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Monday round-up

More commentary on the March 23 oral argument in Zubik v. Burwell, the challenge to the accommodation offered to religious non-profits that object to the Affordable Care Act’s birth-control mandate, as well as last week’s order asking for supplemental briefing in the case, comes from Steven Mazie, who in The Economist suggests that the Justices “are apparently evenly split again” but reluctant “to issue a ruling that sets no precedent and leaves in place a legal hodgepodge whereby women working at religious non-profits in most of the country enjoy cost-free birth control under Obamacare while their counterparts in seven southern and midwestern states do not”; and Leland Beck, who in the Federal Regulations Advisor concludes that the order “suggests more concretely that SCOTUS has problems with whether the regulatory accommodation is sufficient.”

In the wake of last week’s ruling in Friedrichs v. California Teachers Association, in which an equally divided Court affirmed a ruling by the Ninth Circuit upholding an “agency fee” for public-sector employees who decline to join the union that represents them, Education Week’s Mark Walsh looks at “five cases percolating in the lower courts that challenge various aspects of union obligations of non-members.”  Commentary comes from Ruben Garcia, who at Hamilton and Griffin on Rights contends that “the tensions raised by Friedrichs will not likely go away easily, nor will the misconceptions about public sector unions that the case raised in the heat of the media spotlight.”

Commentary on last week’s decision in Luis v. United States, holding that the pretrial restraint of a criminal defendant’s untainted assets violates the Sixth Amendment, comes from Lisa Soronen, who discusses the effect of the ruling on state forfeiture statutes at the blog of the National Conference of State Legislatures; and Steve Klepper, who at the Maryland Appellate Blog suggests that Justice Elena Kagan’s dissenting opinion, when “read together with a prior opinion on pretrial seizures, sends an important message to the criminal defense bar – go big or go home.”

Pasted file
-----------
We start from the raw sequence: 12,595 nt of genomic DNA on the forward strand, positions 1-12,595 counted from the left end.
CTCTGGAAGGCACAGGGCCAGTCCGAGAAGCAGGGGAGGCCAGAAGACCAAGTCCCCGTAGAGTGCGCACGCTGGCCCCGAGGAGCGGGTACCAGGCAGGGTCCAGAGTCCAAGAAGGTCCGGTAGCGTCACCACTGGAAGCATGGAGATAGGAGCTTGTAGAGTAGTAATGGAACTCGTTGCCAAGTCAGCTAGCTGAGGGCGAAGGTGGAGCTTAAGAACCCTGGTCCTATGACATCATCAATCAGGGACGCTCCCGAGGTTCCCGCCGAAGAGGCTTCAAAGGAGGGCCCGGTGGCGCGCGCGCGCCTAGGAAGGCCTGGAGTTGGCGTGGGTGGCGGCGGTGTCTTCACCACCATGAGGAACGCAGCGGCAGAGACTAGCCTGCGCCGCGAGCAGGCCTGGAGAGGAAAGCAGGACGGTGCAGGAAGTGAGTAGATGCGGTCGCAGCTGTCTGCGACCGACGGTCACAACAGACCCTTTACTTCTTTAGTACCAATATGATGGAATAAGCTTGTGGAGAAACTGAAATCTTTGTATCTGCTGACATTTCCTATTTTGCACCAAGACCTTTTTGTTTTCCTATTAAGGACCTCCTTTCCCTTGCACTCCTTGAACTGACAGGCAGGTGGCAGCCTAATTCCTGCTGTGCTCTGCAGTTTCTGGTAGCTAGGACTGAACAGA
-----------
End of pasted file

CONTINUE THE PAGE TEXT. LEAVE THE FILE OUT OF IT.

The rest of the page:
• In The Washington Post, Jeff Guo weighs in on a new North Carolina law that (among other things) limits what bathrooms transgendered people may use, noting that it “may force the Supreme Court to confront a question that for decades it has stubbornly refused to answer: What does the Constitution actually imply about gay rights?”
  • The Northwestern University Law Review Online hosts a podcast in which Andrew Koppelman and Steven Calabresi discuss the legal legacy of the late Justice Antonin Scalia.
  • In the Georgia Law Review Online, Nicholas Nunn discusses U.S. Army Corps of Engineers v. Hawkes Co., in which the Court heard oral arguments last week.
  • Coverage of the nomination of Judge Merrick Garland to succeed Justice Antonin Scalia comes from Emmarie Huetteman, who in The New York Times reports that two Republican senators have withdrawn their earlier support for holding hearings.
  • Lydia Wheeler of The Hill reports that “President Obama is facing the very real possibility of a deadlock at the Supreme Court that guarantees his immigration actions won’t take effect before he leaves office.”

[Disclosure: Goldstein & Russell, P.C., whose attorneys contribute to this blog in various capacities, is among the counsel on amicus briefs filed in support of the respondents in Friedrichs and Zubik.  However, I am not affiliated with the firm.] 


Recommended Citation: Amy Howe, Monday round-up, SCOTUSblog (Apr. 4, 2016, 7:05 AM),